The URG (Upper Receiver Group) was shot with the standard BCG and then the Lantac E-BCG.

The URG was shot with a standard carbine 3.0oz buffer and spring.

The URG was held in a Bill Wiseman test sled and a PCB Electronics 4010 L-CELL Load Cell was mounted to the test jig so that it was in contact with the sled at the time of firing. Recoil loading was then measured under firing to establish if a difference could be measured.

Data was captured with a Crystal Instruments CoCo-80X Dynamic Signal Analyzer. 

E-BCG Accuracy testing
CoCo Signal Analyzer

Design: Recoil Testing.

Firing of the system was undertaken remotely so that operator interaction could not influence results.

Lantac E-BCG Recoil testing

Design: Recoil Testing.

Standard BCG: 3 shot average generated 2.527 LBF (Pounds of Force).

Lantac E-BCG: 3 shot average generated 2.466 LBF (Pounds of Force).

There was a 2.41% Reduction in recoil LBF (Pounds of Force) between the standard BCG and the Lantac E-BCG.

Lantac E-BCG testing

Design: Conclusion.

The 5000FPS high speed video above demonstrates the cyclic speed difference between the Lantac E-BCG, a MILSPEC standard BCG and an extended cam track carrier BCG.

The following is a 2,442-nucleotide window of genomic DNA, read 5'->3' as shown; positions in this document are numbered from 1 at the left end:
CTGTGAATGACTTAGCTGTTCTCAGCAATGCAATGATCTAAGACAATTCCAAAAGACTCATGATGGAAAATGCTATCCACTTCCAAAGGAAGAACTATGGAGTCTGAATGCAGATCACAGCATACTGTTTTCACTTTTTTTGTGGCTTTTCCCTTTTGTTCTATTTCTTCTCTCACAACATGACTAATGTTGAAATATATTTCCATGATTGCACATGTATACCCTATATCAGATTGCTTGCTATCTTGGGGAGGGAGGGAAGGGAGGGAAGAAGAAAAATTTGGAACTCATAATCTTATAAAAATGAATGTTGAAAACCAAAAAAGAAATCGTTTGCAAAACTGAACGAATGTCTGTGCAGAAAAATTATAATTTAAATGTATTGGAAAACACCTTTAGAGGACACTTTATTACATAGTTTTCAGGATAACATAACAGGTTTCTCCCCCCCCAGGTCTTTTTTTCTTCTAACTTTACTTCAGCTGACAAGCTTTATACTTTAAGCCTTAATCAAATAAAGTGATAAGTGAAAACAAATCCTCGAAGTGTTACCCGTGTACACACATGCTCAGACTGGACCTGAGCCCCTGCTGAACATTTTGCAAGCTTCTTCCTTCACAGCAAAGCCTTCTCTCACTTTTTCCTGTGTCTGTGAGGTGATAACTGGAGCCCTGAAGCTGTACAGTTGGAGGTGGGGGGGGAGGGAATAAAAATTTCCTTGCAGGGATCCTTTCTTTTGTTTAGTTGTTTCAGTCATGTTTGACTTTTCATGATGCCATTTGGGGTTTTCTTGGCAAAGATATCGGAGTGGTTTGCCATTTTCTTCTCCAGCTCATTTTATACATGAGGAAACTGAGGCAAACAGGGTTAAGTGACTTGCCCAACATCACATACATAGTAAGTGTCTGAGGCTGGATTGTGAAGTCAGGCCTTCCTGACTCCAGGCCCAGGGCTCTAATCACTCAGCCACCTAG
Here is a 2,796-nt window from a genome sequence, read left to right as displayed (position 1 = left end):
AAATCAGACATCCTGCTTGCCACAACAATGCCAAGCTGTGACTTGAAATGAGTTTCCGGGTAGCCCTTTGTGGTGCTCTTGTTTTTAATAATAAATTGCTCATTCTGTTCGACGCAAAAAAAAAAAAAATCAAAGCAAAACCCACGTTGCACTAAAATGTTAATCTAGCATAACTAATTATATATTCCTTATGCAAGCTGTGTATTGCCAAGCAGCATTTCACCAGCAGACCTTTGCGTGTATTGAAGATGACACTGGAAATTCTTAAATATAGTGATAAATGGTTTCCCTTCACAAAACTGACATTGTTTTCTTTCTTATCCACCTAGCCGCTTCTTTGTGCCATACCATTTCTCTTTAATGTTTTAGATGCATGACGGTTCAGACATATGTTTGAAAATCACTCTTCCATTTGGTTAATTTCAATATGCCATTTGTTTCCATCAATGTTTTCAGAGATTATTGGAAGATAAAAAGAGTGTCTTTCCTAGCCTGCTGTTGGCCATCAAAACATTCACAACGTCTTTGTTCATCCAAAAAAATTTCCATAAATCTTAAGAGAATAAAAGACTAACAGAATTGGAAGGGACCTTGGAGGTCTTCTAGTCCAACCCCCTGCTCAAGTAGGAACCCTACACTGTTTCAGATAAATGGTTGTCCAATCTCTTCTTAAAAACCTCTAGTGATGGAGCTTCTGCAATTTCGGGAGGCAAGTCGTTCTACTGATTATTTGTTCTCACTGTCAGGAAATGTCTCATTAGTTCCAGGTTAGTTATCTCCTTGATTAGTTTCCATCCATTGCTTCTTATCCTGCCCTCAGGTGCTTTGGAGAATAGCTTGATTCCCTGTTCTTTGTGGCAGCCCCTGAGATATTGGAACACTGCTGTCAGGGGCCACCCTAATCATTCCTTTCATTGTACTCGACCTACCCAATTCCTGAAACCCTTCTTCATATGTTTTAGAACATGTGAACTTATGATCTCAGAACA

The Lantac E-BCG reduces cycle time, reduces recoil, reduces wear, increases accuracy and produces less potential harmful gas exposure to the operator than the other BCG's tested.

Note: Other manufacturers logos are blurred for privacy (center of video).

E-BCG Durability.

Multiple US military reports have investigated MILSPEC bolt failure in M16 & M4 weapon systems. A 2004 USMA report on bolt failure of the M16 Rifle details how crack initiation would begin at the rear of the lugs usually adjacent to the extractor, either lug could fail. After forming the crack would propagate forwards towards the bolt face along the recess surface between the lugs.


M16 Bolt Failure

Durability: Crack Initiation.

Note the crack initiating from the rear of the lower lug that travels forward in an arc across the surface between the lugs.

Formation of the crack was assessed as being due to wear of the protective phosphate coating that exposed base metal to corrosion & pitting after only 1800 rounds. A hardness test also revealed that the base of the lug was 100 units softer than the surrounding material. After 3600 rounds a notch was observed to form that may result in a stress riser which facilitated crack propagation and deeper corrosion penetration, the weaker case hardness also allowing the crack to initiate in this location.

Lug stress under firing, surface hardness and coating quality are therefore essential requirements for increased bolt lug lifespan.

Image Credit: USMA.


M16 Bolt Failure

Durability: Propagation to failure.

The above image details complete failure of an M16 bolt, which is even more common in the shorter barreled/ gas system M4A1 Carbine.